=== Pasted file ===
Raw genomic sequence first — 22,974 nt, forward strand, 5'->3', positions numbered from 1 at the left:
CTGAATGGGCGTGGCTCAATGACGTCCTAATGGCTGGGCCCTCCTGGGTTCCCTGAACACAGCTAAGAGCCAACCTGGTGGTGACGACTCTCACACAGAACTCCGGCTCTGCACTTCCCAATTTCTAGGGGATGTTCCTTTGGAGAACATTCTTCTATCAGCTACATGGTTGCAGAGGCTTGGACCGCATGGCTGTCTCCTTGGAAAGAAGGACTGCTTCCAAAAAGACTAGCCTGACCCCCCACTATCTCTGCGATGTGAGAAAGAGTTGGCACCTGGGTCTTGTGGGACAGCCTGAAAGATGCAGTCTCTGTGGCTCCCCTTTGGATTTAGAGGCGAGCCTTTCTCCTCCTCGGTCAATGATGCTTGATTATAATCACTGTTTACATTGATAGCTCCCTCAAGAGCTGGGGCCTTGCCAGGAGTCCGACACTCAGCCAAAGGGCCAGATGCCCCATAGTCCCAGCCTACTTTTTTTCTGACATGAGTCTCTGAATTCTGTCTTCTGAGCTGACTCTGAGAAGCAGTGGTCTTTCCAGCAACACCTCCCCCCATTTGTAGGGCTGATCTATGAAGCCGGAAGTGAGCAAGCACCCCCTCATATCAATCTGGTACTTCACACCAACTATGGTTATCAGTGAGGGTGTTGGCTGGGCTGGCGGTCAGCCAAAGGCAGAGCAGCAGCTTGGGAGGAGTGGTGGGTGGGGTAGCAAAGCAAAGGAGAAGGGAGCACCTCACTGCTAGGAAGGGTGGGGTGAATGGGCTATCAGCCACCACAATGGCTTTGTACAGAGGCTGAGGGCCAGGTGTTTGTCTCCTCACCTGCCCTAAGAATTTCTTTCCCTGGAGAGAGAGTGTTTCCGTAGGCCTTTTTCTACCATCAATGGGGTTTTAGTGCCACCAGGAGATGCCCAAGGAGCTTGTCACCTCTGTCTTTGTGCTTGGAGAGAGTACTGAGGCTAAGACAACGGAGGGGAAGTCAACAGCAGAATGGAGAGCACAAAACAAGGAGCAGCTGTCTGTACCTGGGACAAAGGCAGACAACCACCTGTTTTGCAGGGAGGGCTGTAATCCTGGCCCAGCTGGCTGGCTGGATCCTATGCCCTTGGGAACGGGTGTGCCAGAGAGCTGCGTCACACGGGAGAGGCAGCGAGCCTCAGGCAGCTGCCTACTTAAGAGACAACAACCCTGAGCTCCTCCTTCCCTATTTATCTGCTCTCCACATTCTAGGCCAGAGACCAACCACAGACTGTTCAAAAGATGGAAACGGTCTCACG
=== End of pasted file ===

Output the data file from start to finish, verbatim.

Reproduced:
Raw genomic sequence first — 22,974 nt, forward strand, 5'->3', positions numbered from 1 at the left:
CTGAATGGGCGTGGCTCAATGACGTCCTAATGGCTGGGCCCTCCTGGGTTCCCTGAACACAGCTAAGAGCCAACCTGGTGGTGACGACTCTCACACAGAACTCCGGCTCTGCACTTCCCAATTTCTAGGGGATGTTCCTTTGGAGAACATTCTTCTATCAGCTACATGGTTGCAGAGGCTTGGACCGCATGGCTGTCTCCTTGGAAAGAAGGACTGCTTCCAAAAAGACTAGCCTGACCCCCCACTATCTCTGCGATGTGAGAAAGAGTTGGCACCTGGGTCTTGTGGGACAGCCTGAAAGATGCAGTCTCTGTGGCTCCCCTTTGGATTTAGAGGCGAGCCTTTCTCCTCCTCGGTCAATGATGCTTGATTATAATCACTGTTTACATTGATAGCTCCCTCAAGAGCTGGGGCCTTGCCAGGAGTCCGACACTCAGCCAAAGGGCCAGATGCCCCATAGTCCCAGCCTACTTTTTTTCTGACATGAGTCTCTGAATTCTGTCTTCTGAGCTGACTCTGAGAAGCAGTGGTCTTTCCAGCAACACCTCCCCCCATTTGTAGGGCTGATCTATGAAGCCGGAAGTGAGCAAGCACCCCCTCATATCAATCTGGTACTTCACACCAACTATGGTTATCAGTGAGGGTGTTGGCTGGGCTGGCGGTCAGCCAAAGGCAGAGCAGCAGCTTGGGAGGAGTGGTGGGTGGGGTAGCAAAGCAAAGGAGAAGGGAGCACCTCACTGCTAGGAAGGGTGGGGTGAATGGGCTATCAGCCACCACAATGGCTTTGTACAGAGGCTGAGGGCCAGGTGTTTGTCTCCTCACCTGCCCTAAGAATTTCTTTCCCTGGAGAGAGAGTGTTTCCGTAGGCCTTTTTCTACCATCAATGGGGTTTTAGTGCCACCAGGAGATGCCCAAGGAGCTTGTCACCTCTGTCTTTGTGCTTGGAGAGAGTACTGAGGCTAAGACAACGGAGGGGAAGTCAACAGCAGAATGGAGAGCACAAAACAAGGAGCAGCTGTCTGTACCTGGGACAAAGGCAGACAACCACCTGTTTTGCAGGGAGGGCTGTAATCCTGGCCCAGCTGGCTGGCTGGATCCTATGCCCTTGGGAACGGGTGTGCCAGAGAGCTGCGTCACACGGGAGAGGCAGCGAGCCTCAGGCAGCTGCCTACTTAAGAGACAACAACCCTGAGCTCCTCCTTCCCTATTTATCTGCTCTCCACATTCTAGGCCAGAGACCAACCACAGACTGTTCAAAAGATGGAAACGGTCTCACG